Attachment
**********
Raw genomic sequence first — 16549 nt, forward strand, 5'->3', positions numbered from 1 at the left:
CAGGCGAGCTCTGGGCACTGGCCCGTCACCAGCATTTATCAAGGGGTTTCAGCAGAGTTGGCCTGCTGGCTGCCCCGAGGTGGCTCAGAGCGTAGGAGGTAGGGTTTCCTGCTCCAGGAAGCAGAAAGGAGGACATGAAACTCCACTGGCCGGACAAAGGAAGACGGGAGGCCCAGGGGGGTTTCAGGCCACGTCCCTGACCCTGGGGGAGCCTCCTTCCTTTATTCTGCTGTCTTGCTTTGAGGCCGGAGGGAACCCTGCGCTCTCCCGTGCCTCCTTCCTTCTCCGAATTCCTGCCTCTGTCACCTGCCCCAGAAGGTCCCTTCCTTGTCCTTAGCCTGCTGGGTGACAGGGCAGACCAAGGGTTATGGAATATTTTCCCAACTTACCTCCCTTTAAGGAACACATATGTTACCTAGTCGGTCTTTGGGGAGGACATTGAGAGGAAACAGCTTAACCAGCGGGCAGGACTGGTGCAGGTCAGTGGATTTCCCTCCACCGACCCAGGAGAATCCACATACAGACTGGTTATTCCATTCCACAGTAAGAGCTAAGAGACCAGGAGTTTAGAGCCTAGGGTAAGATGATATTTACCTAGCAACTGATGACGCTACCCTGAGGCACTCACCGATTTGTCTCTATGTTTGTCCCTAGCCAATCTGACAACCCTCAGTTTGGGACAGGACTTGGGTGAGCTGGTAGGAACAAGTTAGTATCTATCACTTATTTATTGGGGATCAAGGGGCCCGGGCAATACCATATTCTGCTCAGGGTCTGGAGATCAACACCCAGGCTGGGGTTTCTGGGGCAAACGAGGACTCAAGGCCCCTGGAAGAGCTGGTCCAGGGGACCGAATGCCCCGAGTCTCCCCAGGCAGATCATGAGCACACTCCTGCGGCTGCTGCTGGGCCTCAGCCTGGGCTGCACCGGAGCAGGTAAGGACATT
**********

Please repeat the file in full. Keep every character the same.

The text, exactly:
Raw genomic sequence first — 16549 nt, forward strand, 5'->3', positions numbered from 1 at the left:
CAGGCGAGCTCTGGGCACTGGCCCGTCACCAGCATTTATCAAGGGGTTTCAGCAGAGTTGGCCTGCTGGCTGCCCCGAGGTGGCTCAGAGCGTAGGAGGTAGGGTTTCCTGCTCCAGGAAGCAGAAAGGAGGACATGAAACTCCACTGGCCGGACAAAGGAAGACGGGAGGCCCAGGGGGGTTTCAGGCCACGTCCCTGACCCTGGGGGAGCCTCCTTCCTTTATTCTGCTGTCTTGCTTTGAGGCCGGAGGGAACCCTGCGCTCTCCCGTGCCTCCTTCCTTCTCCGAATTCCTGCCTCTGTCACCTGCCCCAGAAGGTCCCTTCCTTGTCCTTAGCCTGCTGGGTGACAGGGCAGACCAAGGGTTATGGAATATTTTCCCAACTTACCTCCCTTTAAGGAACACATATGTTACCTAGTCGGTCTTTGGGGAGGACATTGAGAGGAAACAGCTTAACCAGCGGGCAGGACTGGTGCAGGTCAGTGGATTTCCCTCCACCGACCCAGGAGAATCCACATACAGACTGGTTATTCCATTCCACAGTAAGAGCTAAGAGACCAGGAGTTTAGAGCCTAGGGTAAGATGATATTTACCTAGCAACTGATGACGCTACCCTGAGGCACTCACCGATTTGTCTCTATGTTTGTCCCTAGCCAATCTGACAACCCTCAGTTTGGGACAGGACTTGGGTGAGCTGGTAGGAACAAGTTAGTATCTATCACTTATTTATTGGGGATCAAGGGGCCCGGGCAATACCATATTCTGCTCAGGGTCTGGAGATCAACACCCAGGCTGGGGTTTCTGGGGCAAACGAGGACTCAAGGCCCCTGGAAGAGCTGGTCCAGGGGACCGAATGCCCCGAGTCTCCCCAGGCAGATCATGAGCACACTCCTGCGGCTGCTGCTGGGCCTCAGCCTGGGCTGCACCGGAGCAGGTAAGGACATT